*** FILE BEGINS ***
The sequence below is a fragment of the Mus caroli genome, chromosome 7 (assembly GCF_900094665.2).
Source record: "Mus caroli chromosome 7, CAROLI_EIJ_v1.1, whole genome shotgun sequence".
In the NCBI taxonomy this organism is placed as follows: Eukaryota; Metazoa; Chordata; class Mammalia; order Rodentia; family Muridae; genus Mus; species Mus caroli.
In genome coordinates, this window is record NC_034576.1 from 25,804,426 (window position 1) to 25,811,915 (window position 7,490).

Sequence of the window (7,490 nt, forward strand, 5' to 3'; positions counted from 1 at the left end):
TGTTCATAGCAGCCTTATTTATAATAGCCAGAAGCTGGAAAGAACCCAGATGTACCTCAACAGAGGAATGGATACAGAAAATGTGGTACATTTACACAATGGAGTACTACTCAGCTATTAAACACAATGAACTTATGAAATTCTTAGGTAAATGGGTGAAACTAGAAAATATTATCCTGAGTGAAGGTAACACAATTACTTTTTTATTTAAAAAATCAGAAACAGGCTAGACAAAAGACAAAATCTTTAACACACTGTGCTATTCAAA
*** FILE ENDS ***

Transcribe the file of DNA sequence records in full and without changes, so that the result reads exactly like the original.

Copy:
The sequence below is a fragment of the Mus caroli genome, chromosome 7 (assembly GCF_900094665.2).
Source record: "Mus caroli chromosome 7, CAROLI_EIJ_v1.1, whole genome shotgun sequence".
In the NCBI taxonomy this organism is placed as follows: Eukaryota; Metazoa; Chordata; class Mammalia; order Rodentia; family Muridae; genus Mus; species Mus caroli.
In genome coordinates, this window is record NC_034576.1 from 25,804,426 (window position 1) to 25,811,915 (window position 7,490).

Sequence of the window (7,490 nt, forward strand, 5' to 3'; positions counted from 1 at the left end):
TGTTCATAGCAGCCTTATTTATAATAGCCAGAAGCTGGAAAGAACCCAGATGTACCTCAACAGAGGAATGGATACAGAAAATGTGGTACATTTACACAATGGAGTACTACTCAGCTATTAAACACAATGAACTTATGAAATTCTTAGGTAAATGGGTGAAACTAGAAAATATTATCCTGAGTGAAGGTAACACAATTACTTTTTTATTTAAAAAATCAGAAACAGGCTAGACAAAAGACAAAATCTTTAACACACTGTGCTATTCAAA